Welcome back, folks.
You may have read our first two articles on investigating and analyzing a low-cost induction cooker, but if not – check ‘em out!
And you’ll see that we’ve left it kind of open. Promising more, but never delivering – oh, snap! Well it took some ego-boosting and a genuine request from Mark in the comments of the last article, but we are now sufficiently shamed to go ahead and spill the beans.
This device is remarkably easy to control manually.
As we were testing different methods, we did a dumb thing and left a wire connected to the comparator right next to the power switches. Needless to say, the wire drooped over accidentally and touched the heatsink (which is also electrically “hot”, BTW) and 1200V blew out the majority of the important silicon on the power board. Doh! So while we wait for our replacement device we’d be glad to share what we know. We believe that it’s enough to get you up and running with manual control, but since the “striking” technique has only been tested in sim and not on the bench, please consider it beta and subject to change.
You need three things to get this board running under manual control.
- To apply +5V to the “K” line in order to enable the device.
- To apply an adjustable voltage (about 0-3V) to the PWM line to control the power output.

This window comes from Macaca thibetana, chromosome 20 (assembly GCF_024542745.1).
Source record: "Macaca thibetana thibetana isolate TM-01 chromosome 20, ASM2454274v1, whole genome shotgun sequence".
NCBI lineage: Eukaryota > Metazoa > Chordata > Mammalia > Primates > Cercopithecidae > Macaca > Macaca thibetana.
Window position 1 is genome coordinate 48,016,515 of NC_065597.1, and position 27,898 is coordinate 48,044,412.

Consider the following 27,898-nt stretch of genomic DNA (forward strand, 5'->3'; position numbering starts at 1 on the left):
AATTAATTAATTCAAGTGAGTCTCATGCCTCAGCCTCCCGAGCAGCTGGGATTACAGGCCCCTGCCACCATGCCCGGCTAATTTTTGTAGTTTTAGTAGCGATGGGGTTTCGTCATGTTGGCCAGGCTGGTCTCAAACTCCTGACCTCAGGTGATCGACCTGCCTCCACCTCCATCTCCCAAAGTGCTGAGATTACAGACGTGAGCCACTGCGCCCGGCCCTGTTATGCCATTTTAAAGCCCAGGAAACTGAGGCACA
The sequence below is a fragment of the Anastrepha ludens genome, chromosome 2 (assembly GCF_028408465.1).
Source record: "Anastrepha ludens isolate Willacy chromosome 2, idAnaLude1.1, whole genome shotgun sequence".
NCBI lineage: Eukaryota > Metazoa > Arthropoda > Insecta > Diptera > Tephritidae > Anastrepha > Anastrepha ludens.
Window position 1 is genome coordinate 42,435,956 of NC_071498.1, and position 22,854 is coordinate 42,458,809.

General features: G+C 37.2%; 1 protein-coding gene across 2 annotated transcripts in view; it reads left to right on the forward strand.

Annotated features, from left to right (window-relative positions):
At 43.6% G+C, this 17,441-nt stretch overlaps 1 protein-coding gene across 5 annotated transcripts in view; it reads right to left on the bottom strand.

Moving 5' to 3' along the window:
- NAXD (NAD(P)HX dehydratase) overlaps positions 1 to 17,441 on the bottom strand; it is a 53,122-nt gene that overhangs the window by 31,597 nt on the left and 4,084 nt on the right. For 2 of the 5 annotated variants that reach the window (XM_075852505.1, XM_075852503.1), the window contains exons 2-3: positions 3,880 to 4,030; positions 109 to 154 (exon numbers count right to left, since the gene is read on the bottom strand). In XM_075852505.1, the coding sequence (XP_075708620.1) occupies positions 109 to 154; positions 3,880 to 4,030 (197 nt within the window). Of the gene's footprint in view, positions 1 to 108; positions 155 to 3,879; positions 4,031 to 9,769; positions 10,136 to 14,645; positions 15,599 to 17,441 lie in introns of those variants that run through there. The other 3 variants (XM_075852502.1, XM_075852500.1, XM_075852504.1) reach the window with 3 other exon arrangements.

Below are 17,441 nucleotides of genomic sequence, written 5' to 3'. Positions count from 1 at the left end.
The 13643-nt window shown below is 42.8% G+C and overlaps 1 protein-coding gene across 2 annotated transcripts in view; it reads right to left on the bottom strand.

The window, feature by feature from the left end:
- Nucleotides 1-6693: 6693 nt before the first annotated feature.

- To strike the device into oscillation using the PAN line.
So let’s take a step back and show you this dangerous piece of pwnership from start to finish. All the control can be achieved through the ribbon cable – no splicing into the circuitry is needed! In our case, we just chopped the ribbon cable off at the controller board, and threw the controller board away. You may want to build a nice professional board, so consider this before chopping anything up. Let’s investigate the ribbon cable and it’s functions, starting at the pinout. Here’s a pic of the discarded control board to help us define the pinout. Pin #1 will be “I-AD”, the pin closest to the 7-segment LED display. Pin 12 will be the one closest to the edge of the board.
Fig 1 – Control Board with Ribbon Cable Removed
The pinout, and functional description is as follows:
- I-AD. Voltage output (for an ADC) corresponding to the average current from the AC line
- V-AD. Voltage output corresponding to the AC input voltage
- GND. The Low-voltage ground to run the control circuitry. WE USE THIS.
- +5V. 5 Volt supply for the control circuitry. WE USE THIS.
- INT. Square wave output of the first comparator. Tells the micro the duty cycle. We don’t use it
- PWM. Power control line. Usually takes a PWM from the micro, but we will drive with a DC voltage. WE USE THIS.
- PAN. Used to strike the switching. WE USE THIS.
- K. ON/OFF control. WE USE THIS.
- FAN. Fan control. Probably should use it, but don’t right now.
- BUZ. Buzzer? Not used.
- T_IGBT. A thermistor tied to the IGBT’s for overtemp monitoring. Currently unused.
- T_PAN. Another (optional) thermistor near the pan for overtemp monitoring. Currently unused.
Now here’s your 2-minute overview of manual control for this device.
- Tie K to +5V to enable the device, or to a switch for on/off control.
- Apply an analog voltage (about 0-3V) to the PWM line to adjust the power. We use a potentiometer.
- Strike the device by pulling the PAN line high momentarily.